Utah’s All-American punter still quick with quips ahead of Las Vegas Bowl

If Utah punter Tom Hackett doesn’t make it in the NFL, he might want to try his hand at being a color commentator. The Australian is one of the most colorful quotes in college football.

After winning the Ray Guy Award as the nation’s best punter for the second straight year at the College Football Awards on Dec. 10, Hackett gave ESPN host Chris Fowler an amusing answer about why he plays American football instead of Australian rules football.

“The main reason I’m playing this sport right now is because deep down I’m fat and I don’t like running very far,” Hackett said. “So running 20-odd yards on and 20-odd yards off, it’s about all I’ve got for you.”

That’s not entirely true. In Utah’s 62-20 rout of then-No. 13 Oregon earlier this season, Hackett sprinted 33 yards for a first down on a fake punt after he leapt high to make a one-handed grab of a bad snap. After the game, he joked that he was running scared after hearing the play call.

“I heard it, crapped my pants a bit and went out and ran,” he said.

Poking fun at his position last season, the self-deprecating Hackett said, “At the end of the day I’m kicking essentially, pigskin. We eat bacon, so I’m kicking bacon down a field for people’s entertainment.”

Considering footballs are actually made out of cowhide, Hackett corrected himself Wednesday following the Utes’ practice at Bishop Gorman High School in advance of Saturday’s Las Vegas Bowl showdown against rival BYU at Sam Boyd Stadium.

“I probably should’ve said hamburger because that makes more sense,” said the mustachioed senior.

Whether kicking bacon, burgers or a footy — as the ball is known in Aussie rules football — Hackett usually hits it long and on target.

For the second straight season, Hackett leads the Pac-12 and is third in the nation in punt average (47.8 yards) and has two of the six longest punts in the country — a 76-yarder against Oregon and a 74-yarder against Michigan.

A rugby-style kicker who rolls out a few steps before booting the ball, Hackett is Utah’s career leader with 65 punts of at least 50 yards and four of 70 or more. Over the past two seasons, Hackett has had 60 punts downed inside the 20-yard line, 30 inside the 10 and eight inside the 5.

“Football’s a battle of field position and he’s been such an important part of our success the last couple of years,” Utah coach Kyle Whittingham said. “As loose and gregarious as he seems off the field, he’s an absolute workhorse on the field. He’s all business during practice, and that’s what makes him so good is his preparation and the way he works.”

Hackett, who ends all his tweets with the hashtag, PuntersArePeopleToo, has been feted like a VIP in recent days. Along with becoming only the third two-time recipient of the Ray Guy Award, Hackett earned consensus All-American honors for the second straight season and also was named to the Pac-12 All-Century Team, joining the likes of Pro Football Hall of Famers John Elway and Ronnie Lott.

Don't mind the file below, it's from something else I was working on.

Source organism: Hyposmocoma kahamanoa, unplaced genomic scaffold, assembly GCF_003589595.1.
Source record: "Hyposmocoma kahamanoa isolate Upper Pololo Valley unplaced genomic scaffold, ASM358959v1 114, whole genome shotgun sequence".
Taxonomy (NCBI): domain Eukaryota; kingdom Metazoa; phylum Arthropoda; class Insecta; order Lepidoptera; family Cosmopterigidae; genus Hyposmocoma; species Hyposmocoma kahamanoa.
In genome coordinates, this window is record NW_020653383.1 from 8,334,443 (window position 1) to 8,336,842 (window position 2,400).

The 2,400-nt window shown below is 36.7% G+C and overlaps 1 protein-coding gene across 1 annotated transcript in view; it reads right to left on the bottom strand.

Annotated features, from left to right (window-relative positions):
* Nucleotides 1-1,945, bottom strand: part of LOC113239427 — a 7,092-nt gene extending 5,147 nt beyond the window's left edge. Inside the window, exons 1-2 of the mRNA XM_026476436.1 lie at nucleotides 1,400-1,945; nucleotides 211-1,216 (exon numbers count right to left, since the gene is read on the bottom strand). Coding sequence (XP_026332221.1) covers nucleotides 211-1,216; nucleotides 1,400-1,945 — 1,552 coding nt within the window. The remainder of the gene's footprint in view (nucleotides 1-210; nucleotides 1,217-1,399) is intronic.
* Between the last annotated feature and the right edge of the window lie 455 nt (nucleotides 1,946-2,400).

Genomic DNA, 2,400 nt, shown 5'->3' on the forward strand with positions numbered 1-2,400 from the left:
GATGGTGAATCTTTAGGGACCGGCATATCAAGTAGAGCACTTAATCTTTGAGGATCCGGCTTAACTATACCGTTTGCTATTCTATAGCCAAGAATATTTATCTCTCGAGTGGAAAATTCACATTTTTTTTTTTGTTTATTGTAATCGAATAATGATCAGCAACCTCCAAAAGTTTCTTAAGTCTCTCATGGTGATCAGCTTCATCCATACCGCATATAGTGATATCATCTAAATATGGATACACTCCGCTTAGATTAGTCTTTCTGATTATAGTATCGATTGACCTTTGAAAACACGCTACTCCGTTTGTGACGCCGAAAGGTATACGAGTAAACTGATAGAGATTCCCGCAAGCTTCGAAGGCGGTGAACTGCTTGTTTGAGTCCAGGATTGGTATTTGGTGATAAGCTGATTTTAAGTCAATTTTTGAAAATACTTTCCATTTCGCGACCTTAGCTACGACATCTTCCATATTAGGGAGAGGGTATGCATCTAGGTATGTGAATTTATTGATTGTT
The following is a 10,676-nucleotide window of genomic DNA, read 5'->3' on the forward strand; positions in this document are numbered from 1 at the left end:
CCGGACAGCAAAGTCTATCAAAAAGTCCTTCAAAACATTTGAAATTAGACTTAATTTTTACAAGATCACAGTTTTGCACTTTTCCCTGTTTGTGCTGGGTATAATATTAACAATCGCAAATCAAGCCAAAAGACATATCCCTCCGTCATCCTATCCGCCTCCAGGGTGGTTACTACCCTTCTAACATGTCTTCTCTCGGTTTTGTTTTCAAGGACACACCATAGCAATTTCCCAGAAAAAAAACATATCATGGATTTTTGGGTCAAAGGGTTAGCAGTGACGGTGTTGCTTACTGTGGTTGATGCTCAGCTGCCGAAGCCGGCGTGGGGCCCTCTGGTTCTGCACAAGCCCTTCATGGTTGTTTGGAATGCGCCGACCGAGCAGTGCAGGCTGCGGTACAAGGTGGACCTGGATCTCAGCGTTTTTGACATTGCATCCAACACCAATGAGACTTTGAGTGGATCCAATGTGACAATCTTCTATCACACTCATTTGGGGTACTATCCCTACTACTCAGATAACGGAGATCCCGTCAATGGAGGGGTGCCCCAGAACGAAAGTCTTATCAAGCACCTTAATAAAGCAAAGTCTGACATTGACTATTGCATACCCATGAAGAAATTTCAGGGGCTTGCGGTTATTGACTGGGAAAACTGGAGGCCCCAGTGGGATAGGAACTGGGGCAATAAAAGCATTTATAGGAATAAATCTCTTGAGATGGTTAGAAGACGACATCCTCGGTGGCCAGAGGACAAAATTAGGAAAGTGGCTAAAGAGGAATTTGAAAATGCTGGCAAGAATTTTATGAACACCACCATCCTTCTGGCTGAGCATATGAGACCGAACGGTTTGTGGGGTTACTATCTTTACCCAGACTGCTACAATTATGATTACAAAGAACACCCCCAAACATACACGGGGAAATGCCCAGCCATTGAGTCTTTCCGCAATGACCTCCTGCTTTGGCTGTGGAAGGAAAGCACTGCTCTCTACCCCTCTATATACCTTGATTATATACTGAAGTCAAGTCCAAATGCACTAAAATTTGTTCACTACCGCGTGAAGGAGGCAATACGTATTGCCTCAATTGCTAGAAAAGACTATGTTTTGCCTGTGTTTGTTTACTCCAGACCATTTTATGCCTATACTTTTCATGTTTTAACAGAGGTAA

Not bad for someone who didn’t punt an American football until 2011.

“Four years ago, I’d probably bet my life that I wouldn’t be standing here with the accolades that I’ve won,” he said. “(Tuesday) night was really the first night I’ve actually been able to settle down and have a drink and lose 50 dollars and enjoy my time for the first time in about two or three weeks.

“Give me a couple of years and I’ll be sitting in Australia on the beach maybe reminiscing with my missus.”

After playing soccer and Aussie rules football growing up in Australia, Hackett attended Prokick, an academy in Melbourne that trains Australians to become American football punters. The academy has helped fuel an Australian invasion, with Michigan’s Blake O’Neill, Ohio State’s Cameron Johnston, Penn State’s Daniel Pasquariello and others hoping to join countryman Brad Wing, the New York Giants punter, in the NFL.

“There’s too much money for me not to (try),” Hackett said. “My passion’s punting, kicking the football, whatever you want to call it. I’ll give it my best shot for a couple years, and if I can’t crack it, I’ll give it up.”

For now, Hackett is focused on helping Utah beat BYU in the rivalry game that’s been called the Holy War in Sin City.

“We don’t like them. They don’t like us,” he said. “Hopefully I won’t have to be out there all that much.”

Like most of his teammates, Hackett is disappointed the No. 22 Utes (9-3) weren’t chosen for a more prestigious bowl.

“I would’ve liked it not to be in Vegas, but we’re here now and I’m $50 in debt to the casino already, but that’s all right,” he said.

For the record, Hackett is 5 feet 11 inches tall and weighs 195 pounds.

“I’ve got some puppy weight that I’ve had on since I was 16 that I can’t get rid of,” he said. “So if you’ve got any tips for me, let me know.”

We wouldn’t change a thing.

Contact reporter Todd Dewey at tdewey@reviewjournal.com or 702-383-0354. Follow him: @tdewey33

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